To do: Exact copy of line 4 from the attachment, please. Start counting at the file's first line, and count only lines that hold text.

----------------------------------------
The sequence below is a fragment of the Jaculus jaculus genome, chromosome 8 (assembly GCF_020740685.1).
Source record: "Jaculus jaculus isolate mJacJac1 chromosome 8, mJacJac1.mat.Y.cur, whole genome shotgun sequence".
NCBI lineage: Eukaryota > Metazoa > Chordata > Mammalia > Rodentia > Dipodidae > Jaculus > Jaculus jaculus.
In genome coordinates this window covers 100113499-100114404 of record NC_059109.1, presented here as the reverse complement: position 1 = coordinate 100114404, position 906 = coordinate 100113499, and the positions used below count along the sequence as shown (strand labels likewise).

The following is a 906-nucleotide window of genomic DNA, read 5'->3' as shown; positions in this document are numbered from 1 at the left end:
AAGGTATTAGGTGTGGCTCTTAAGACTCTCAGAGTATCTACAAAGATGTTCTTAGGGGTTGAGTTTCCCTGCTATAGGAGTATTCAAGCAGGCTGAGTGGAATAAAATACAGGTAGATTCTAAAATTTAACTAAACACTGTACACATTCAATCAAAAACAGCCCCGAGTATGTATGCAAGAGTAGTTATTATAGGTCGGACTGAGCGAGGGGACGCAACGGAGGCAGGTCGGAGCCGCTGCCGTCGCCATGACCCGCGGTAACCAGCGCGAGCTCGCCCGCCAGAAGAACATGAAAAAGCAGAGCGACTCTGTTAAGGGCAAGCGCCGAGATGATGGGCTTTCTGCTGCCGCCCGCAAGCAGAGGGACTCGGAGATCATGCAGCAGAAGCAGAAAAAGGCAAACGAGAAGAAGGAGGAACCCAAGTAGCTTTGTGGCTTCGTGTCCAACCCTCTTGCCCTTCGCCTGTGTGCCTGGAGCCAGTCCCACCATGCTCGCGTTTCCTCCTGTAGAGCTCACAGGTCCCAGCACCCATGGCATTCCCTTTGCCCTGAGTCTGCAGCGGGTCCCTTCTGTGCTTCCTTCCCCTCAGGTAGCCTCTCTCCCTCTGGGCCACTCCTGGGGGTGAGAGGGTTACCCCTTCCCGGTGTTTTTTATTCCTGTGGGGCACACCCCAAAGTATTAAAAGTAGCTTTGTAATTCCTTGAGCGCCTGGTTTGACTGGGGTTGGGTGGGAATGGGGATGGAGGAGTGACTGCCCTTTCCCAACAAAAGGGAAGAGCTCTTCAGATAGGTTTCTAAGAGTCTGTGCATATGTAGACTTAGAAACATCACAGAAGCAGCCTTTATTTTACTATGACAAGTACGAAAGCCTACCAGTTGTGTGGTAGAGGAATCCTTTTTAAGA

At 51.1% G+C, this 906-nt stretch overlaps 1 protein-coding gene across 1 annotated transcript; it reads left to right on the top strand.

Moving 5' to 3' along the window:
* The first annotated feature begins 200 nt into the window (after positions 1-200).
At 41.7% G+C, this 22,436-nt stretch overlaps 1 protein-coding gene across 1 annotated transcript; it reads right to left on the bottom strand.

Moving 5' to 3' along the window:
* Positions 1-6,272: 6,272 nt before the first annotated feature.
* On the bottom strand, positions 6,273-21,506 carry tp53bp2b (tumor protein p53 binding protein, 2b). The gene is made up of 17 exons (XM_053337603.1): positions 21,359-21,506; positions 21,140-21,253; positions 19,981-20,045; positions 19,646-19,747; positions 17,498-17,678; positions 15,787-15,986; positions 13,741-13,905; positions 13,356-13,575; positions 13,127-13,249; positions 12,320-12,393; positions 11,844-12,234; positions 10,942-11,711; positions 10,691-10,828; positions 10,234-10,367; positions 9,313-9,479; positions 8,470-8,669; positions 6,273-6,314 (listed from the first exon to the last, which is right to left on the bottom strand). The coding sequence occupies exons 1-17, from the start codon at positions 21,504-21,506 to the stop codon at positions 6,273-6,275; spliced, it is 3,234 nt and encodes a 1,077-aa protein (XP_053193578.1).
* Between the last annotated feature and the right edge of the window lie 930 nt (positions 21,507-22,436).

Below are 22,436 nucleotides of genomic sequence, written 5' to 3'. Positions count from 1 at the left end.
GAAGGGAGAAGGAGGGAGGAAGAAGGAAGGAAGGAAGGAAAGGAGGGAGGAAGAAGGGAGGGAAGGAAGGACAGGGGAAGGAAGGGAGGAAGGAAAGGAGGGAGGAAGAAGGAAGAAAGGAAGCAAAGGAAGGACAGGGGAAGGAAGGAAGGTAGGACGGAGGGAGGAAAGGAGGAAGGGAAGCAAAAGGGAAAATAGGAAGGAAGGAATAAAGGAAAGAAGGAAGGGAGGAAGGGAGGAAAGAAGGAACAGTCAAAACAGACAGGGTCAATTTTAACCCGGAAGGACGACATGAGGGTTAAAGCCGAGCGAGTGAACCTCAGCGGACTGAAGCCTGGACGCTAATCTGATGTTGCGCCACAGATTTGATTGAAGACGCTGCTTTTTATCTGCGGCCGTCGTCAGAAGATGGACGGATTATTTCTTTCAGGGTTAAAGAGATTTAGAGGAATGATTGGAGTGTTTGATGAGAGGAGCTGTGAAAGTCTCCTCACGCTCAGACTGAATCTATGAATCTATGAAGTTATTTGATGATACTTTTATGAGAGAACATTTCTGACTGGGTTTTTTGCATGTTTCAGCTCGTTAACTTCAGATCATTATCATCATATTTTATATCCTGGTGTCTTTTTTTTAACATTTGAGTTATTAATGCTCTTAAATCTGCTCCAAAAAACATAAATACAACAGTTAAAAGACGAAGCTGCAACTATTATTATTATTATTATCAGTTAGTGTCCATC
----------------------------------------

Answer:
In genome coordinates this window covers 100113499-100114404 of record NC_059109.1, presented here as the reverse complement: position 1 = coordinate 100114404, position 906 = coordinate 100113499, and the positions used below count along the sequence as shown (strand labels likewise).